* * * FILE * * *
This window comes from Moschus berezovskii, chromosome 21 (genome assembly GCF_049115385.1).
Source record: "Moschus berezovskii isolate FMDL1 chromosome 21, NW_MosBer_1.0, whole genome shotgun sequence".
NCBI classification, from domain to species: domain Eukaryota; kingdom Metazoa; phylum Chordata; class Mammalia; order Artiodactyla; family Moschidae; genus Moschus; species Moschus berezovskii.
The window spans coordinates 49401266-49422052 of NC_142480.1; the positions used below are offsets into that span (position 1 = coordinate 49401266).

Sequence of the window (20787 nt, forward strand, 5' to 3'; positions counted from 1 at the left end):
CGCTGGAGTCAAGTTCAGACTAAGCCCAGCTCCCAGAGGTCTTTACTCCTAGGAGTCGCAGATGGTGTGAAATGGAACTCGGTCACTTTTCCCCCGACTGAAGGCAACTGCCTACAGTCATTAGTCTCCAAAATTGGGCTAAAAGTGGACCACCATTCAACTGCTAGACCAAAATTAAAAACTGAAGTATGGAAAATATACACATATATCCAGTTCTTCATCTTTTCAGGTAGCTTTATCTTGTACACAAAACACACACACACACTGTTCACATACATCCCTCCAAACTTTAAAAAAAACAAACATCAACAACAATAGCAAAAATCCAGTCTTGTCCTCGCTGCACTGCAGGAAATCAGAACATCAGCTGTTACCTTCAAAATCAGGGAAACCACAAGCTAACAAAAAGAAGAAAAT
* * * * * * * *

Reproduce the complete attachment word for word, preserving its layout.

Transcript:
This window comes from Moschus berezovskii, chromosome 21 (genome assembly GCF_049115385.1).
Source record: "Moschus berezovskii isolate FMDL1 chromosome 21, NW_MosBer_1.0, whole genome shotgun sequence".
NCBI classification, from domain to species: domain Eukaryota; kingdom Metazoa; phylum Chordata; class Mammalia; order Artiodactyla; family Moschidae; genus Moschus; species Moschus berezovskii.
The window spans coordinates 49401266-49422052 of NC_142480.1; the positions used below are offsets into that span (position 1 = coordinate 49401266).

Sequence of the window (20787 nt, forward strand, 5' to 3'; positions counted from 1 at the left end):
CGCTGGAGTCAAGTTCAGACTAAGCCCAGCTCCCAGAGGTCTTTACTCCTAGGAGTCGCAGATGGTGTGAAATGGAACTCGGTCACTTTTCCCCCGACTGAAGGCAACTGCCTACAGTCATTAGTCTCCAAAATTGGGCTAAAAGTGGACCACCATTCAACTGCTAGACCAAAATTAAAAACTGAAGTATGGAAAATATACACATATATCCAGTTCTTCATCTTTTCAGGTAGCTTTATCTTGTACACAAAACACACACACACACTGTTCACATACATCCCTCCAAACTTTAAAAAAAACAAACATCAACAACAATAGCAAAAATCCAGTCTTGTCCTCGCTGCACTGCAGGAAATCAGAACATCAGCTGTTACCTTCAAAATCAGGGAAACCACAAGCTAACAAAAAGAAGAAAAT